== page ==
The RBI has responded to the crisis by boosting the ability of asset reconstruction companies (ARCs) to facilitate the cleanup of public sector debt. ARCs stimulate the economy by resolving bad loans. They buy distressed assets from banks, card companies, and other financial institutions, and re-package them to sell in the market. Banks can sell NPAs to ARCs at a discounted price to clean up their balance sheets. ARCs can also float bonds in order to directly recover dues from borrowers.

To induce an influx of capital, companies like J C Flowers & Co and Apollo Global Management are now allowed to set up ARCs in India without the previously required regulatory approval. Edelweiss ARC, the country’s biggest bad loan buyer, plans on buying US $2.4 billion (Rs 160 billion) worth of bad loans this fiscal year; it will need about US $300 million (Rs 20 billion) in new capital before reselling at a profit.

Capital Adequacy Ratio (CAR) is another tool that aids public debt consolidation. It is defined as the measure of a bank’s financial strength expressed by the ratio of its capital (net worth and subordinated debt) to its risk-weighted credit exposure (loans). Most banks in India have a capital adequacy of more than 12 percent. Banks with higher capital adequacies are safer because if their loans go bad, they can rely on their net worth. The increase of the CAR has allowed banks to recognize part of their real-estate assets, foreign currency assets, and deferred tax assets as capital, effectively moving them from their Tier 2 reserves to their more accessible Tier 1 reserves so as to combat capital-hungry NPAs.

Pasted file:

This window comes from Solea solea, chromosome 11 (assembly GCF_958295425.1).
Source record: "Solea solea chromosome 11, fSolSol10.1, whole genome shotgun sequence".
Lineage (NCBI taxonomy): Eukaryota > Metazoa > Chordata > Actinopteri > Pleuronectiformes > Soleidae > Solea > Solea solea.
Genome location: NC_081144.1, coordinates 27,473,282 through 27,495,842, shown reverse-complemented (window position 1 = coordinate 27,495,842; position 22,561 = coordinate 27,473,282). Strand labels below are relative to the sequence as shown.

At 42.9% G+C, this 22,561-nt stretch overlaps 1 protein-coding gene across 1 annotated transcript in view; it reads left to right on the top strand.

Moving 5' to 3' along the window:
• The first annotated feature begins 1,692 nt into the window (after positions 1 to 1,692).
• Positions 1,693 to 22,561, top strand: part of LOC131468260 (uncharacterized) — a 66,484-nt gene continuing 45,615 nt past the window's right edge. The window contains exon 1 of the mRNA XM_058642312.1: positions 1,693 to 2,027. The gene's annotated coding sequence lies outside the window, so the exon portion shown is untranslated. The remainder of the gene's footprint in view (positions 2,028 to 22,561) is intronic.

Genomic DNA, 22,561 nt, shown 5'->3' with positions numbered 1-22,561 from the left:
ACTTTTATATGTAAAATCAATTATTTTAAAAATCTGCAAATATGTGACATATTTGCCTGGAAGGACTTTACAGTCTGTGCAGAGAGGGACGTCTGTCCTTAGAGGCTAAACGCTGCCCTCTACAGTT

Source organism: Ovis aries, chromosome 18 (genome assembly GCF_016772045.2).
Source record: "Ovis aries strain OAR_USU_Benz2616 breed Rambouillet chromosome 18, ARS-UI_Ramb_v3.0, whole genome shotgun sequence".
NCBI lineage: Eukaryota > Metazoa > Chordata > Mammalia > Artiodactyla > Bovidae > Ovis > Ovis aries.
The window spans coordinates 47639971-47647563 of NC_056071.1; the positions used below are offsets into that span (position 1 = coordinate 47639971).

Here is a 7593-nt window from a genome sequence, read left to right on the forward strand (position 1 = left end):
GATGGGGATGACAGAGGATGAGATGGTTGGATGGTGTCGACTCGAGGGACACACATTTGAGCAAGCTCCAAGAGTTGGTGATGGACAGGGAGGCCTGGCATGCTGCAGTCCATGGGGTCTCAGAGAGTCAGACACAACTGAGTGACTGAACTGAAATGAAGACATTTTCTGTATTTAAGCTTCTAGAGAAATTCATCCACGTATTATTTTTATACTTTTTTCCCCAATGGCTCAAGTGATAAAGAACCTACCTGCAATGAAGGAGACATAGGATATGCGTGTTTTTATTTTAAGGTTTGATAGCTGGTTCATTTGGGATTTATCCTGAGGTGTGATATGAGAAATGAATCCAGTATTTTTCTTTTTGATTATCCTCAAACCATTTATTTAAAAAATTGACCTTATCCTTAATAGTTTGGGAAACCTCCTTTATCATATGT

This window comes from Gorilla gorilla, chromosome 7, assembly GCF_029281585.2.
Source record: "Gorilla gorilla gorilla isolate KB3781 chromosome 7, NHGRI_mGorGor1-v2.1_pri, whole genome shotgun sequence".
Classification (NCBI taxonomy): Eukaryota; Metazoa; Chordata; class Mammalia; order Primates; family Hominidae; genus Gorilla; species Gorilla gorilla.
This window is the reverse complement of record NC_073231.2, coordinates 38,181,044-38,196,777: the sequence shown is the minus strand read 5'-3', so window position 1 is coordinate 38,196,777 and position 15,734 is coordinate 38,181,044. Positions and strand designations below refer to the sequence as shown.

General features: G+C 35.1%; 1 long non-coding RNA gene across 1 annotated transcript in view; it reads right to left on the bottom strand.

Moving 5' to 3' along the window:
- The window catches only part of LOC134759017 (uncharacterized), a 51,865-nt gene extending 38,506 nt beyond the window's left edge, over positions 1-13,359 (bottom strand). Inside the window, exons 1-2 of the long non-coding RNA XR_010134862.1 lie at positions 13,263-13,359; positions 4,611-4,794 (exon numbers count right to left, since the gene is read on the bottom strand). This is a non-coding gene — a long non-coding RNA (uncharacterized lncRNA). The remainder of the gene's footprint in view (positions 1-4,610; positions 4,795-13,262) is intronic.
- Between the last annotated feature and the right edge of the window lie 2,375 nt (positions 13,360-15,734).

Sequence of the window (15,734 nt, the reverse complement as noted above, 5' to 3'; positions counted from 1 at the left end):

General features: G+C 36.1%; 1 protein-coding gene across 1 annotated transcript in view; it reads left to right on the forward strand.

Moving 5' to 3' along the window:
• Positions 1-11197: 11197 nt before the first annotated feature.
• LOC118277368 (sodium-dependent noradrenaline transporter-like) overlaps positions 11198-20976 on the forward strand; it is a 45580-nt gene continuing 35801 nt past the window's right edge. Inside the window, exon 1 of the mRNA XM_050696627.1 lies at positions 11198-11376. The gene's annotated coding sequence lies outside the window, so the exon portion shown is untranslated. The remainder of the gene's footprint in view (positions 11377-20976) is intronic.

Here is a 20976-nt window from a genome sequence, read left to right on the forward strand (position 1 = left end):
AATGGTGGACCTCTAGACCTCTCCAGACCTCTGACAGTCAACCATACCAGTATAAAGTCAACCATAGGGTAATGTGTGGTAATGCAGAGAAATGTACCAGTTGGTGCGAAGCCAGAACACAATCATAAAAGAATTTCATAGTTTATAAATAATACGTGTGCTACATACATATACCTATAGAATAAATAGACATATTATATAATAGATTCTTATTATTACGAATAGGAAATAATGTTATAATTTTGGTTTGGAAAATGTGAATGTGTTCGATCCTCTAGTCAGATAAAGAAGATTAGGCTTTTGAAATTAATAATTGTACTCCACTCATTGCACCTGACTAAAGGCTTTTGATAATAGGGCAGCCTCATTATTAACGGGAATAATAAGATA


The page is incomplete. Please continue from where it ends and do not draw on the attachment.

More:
The recovery of NPAs by ARCs will prevent further stalling of large-scale projects, ease borrowers’ abilities to pay back debt, and relax the constriction of cash flows of private companies (currently corporate earnings lag behind despite the high GDP growth rate). Increased scrutiny over NPAs will also produce a more transparent, competitive business environment – one more devoid of corruption.

Proposed Legislative Reforms

The 2016-2017 Union Budget reiterated the government’s focus on addressing the structural deficit in India’s economic framework. Apart from the budget’s stimulus for infrastructure and agriculture spending, various critical bills are currently stuck in the upper house of parliament. If the bills get passed, they will boost real growth by combatting regulatory pressures and ease doing business in India.

Some of the important bills are:

Goods and Services Tax (GST) Bill: The proposed GST seeks to replace the current tax system where a specific good is taxed on production and then again on sale. Currently, State Value Added Tax (VAT), which varies from state to state (like other aspects of compliance) causes unnecessary complexity. The additional Central Service Tax or excise duty paid on inputs results in high costs for service providers and traders. Reduced costs and less inter-state trade time will result from the GST law. Also, businesses registered under the GST would be eligible to take tax credit on the GST paid on goods and services.

Insolvency and Bankruptcy Code Bill: According to the World Bank’s Ease of Doing Business report, it takes about 4.3 years to resolve insolvency in India. The bankruptcy bill aims to reduce the resolution time to less than a year. The bill proposes a time bound framework for the debt reorganization of corporate partnership firms and individuals. This prevents loss of asset value by easing the exit of failing entities from the business environment. If passed, it could benefit entrepreneurs as credit will become more freely available, and payment of government dues would be prioritized.